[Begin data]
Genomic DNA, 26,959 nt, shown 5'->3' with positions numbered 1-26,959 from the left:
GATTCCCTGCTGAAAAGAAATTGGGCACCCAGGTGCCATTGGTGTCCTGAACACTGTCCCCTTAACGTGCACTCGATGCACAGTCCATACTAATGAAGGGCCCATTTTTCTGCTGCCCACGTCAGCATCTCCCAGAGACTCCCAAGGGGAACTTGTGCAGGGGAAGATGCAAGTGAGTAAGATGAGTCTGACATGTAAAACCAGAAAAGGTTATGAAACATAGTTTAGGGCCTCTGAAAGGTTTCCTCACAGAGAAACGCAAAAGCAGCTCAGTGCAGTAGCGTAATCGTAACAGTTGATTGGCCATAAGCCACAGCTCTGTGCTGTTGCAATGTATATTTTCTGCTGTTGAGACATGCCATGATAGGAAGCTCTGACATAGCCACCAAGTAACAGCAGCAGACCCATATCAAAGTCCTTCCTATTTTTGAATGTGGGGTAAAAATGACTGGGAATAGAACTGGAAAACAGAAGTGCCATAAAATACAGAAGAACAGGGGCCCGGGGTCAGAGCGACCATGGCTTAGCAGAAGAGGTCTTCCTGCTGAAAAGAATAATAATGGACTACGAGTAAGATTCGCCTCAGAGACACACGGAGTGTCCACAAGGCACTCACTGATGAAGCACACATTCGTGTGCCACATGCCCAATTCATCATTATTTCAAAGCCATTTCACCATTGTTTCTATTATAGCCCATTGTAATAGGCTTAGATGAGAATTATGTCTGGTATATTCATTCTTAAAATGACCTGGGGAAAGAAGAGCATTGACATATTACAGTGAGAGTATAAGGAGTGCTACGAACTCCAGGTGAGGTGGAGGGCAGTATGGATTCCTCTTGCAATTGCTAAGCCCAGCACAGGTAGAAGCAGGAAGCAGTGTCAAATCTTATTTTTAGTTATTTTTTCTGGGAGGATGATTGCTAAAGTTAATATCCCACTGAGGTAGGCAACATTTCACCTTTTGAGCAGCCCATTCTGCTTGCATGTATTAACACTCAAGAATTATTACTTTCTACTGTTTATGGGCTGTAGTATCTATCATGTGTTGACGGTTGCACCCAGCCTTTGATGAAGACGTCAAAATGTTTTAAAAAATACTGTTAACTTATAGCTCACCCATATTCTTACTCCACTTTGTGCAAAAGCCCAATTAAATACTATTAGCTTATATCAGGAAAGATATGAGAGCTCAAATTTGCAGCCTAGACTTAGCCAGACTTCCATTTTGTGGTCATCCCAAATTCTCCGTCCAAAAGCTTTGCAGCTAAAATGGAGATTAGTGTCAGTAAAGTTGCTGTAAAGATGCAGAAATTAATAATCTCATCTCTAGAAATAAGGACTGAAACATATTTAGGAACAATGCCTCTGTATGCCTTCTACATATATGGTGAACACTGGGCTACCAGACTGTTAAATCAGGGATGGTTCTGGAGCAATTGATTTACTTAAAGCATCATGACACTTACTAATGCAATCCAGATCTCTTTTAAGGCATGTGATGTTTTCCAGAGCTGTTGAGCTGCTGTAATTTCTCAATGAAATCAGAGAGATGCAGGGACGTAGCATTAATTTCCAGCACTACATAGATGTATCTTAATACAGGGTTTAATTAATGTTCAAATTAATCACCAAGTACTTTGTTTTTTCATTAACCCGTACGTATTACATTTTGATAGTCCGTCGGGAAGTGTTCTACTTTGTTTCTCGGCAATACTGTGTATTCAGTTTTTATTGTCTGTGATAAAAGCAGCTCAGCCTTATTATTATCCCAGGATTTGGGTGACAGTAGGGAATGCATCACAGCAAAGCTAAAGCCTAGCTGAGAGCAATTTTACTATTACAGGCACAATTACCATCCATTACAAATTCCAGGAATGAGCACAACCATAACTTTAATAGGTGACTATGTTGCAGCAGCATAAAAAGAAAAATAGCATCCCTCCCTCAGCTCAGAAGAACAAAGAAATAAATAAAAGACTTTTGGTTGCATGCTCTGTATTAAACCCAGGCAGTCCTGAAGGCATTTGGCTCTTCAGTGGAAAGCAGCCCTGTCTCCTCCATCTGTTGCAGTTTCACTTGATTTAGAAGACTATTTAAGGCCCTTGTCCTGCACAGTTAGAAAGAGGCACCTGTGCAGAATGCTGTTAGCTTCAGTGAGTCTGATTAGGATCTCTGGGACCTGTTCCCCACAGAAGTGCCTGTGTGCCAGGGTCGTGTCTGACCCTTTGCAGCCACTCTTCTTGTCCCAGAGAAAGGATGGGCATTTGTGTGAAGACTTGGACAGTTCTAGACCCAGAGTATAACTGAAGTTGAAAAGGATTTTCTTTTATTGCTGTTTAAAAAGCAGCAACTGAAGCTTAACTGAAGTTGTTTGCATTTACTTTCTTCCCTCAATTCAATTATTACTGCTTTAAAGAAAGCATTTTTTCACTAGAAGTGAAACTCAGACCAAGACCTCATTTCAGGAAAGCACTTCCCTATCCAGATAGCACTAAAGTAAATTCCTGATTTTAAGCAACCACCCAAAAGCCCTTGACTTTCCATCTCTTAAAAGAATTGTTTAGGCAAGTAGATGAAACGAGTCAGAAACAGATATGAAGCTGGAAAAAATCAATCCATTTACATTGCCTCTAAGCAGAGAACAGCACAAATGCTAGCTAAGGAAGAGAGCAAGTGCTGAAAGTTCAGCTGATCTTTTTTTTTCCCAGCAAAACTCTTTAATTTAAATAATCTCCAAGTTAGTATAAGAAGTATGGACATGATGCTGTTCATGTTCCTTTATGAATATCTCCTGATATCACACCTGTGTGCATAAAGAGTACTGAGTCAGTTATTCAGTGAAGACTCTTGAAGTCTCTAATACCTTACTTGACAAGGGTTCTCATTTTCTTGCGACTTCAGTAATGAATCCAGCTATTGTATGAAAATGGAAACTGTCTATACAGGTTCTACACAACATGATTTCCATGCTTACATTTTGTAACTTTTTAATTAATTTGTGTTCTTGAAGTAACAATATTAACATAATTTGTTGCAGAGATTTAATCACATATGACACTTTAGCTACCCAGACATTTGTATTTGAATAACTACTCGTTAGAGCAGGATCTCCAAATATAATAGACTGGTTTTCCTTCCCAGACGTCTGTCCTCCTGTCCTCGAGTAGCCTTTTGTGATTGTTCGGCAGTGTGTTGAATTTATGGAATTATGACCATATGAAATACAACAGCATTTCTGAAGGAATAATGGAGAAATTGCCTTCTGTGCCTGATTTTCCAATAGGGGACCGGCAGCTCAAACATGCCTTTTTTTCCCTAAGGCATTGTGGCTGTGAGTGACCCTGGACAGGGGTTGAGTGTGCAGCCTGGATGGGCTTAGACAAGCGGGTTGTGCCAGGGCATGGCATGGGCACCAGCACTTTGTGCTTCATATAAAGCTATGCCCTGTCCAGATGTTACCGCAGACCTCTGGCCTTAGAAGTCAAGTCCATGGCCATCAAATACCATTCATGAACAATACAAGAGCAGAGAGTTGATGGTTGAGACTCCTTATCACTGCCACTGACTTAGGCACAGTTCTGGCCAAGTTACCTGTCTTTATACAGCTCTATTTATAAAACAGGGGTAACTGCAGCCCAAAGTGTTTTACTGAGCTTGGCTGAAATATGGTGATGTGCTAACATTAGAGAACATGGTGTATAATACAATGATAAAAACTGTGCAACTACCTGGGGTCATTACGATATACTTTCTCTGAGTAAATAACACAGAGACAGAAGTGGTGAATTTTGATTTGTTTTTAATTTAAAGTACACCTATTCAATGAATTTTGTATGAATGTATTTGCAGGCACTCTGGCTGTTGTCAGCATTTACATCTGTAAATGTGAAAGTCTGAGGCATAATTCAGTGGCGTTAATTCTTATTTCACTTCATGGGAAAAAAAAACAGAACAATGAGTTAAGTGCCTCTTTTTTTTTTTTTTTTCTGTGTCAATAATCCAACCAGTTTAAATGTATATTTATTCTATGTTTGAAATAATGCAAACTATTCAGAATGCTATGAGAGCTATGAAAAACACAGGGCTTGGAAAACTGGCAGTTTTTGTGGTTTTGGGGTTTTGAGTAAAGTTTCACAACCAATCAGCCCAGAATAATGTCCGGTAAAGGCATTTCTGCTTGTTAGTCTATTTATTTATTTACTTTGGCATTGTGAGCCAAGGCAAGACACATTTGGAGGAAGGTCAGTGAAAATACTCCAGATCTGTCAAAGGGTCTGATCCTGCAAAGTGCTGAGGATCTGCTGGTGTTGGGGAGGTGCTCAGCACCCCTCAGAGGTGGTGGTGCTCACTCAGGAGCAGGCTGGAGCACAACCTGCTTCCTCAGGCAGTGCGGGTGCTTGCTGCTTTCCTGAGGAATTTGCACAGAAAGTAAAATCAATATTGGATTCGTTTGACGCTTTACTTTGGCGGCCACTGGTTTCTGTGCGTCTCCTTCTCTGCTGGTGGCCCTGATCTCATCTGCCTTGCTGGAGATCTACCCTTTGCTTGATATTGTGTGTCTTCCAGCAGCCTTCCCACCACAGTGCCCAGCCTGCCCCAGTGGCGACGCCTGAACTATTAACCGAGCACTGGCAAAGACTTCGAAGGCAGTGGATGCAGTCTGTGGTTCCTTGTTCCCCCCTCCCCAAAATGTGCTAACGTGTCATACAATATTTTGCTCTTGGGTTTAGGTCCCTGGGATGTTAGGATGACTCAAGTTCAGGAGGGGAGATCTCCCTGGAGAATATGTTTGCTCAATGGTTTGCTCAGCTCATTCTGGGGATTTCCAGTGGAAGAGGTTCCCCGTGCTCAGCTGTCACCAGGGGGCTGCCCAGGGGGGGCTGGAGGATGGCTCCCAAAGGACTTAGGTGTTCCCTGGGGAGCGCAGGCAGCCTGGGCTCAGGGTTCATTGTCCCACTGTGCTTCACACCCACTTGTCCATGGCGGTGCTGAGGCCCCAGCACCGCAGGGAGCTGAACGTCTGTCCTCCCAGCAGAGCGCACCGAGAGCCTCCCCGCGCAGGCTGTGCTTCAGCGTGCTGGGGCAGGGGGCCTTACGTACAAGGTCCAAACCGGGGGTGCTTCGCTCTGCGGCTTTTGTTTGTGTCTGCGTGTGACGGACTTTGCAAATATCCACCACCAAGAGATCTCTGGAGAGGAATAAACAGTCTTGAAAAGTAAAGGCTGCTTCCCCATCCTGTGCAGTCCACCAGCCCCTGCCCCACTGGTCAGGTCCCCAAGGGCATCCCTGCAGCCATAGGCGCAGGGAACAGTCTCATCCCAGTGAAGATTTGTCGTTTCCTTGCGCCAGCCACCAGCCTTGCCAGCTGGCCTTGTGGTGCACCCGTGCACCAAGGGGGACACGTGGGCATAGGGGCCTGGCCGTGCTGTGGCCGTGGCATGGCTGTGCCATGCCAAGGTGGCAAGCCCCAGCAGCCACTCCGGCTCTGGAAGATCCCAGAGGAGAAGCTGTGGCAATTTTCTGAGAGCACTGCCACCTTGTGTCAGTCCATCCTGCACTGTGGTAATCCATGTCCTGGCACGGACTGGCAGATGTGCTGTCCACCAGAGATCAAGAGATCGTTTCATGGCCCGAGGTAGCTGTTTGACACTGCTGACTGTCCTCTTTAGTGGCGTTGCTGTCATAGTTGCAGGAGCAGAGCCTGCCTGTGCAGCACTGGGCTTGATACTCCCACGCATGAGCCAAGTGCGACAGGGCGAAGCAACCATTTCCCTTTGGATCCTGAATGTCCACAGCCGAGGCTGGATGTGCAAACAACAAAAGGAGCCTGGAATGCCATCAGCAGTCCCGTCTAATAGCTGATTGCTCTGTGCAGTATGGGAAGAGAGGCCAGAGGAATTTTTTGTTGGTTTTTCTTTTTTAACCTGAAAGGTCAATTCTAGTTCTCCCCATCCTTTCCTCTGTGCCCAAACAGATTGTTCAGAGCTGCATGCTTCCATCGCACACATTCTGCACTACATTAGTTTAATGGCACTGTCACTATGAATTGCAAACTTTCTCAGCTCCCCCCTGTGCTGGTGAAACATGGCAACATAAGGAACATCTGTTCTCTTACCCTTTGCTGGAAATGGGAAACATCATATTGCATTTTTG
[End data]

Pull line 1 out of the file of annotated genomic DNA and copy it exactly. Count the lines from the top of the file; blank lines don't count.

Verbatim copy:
Genomic DNA, 26,959 nt, shown 5'->3' with positions numbered 1-26,959 from the left: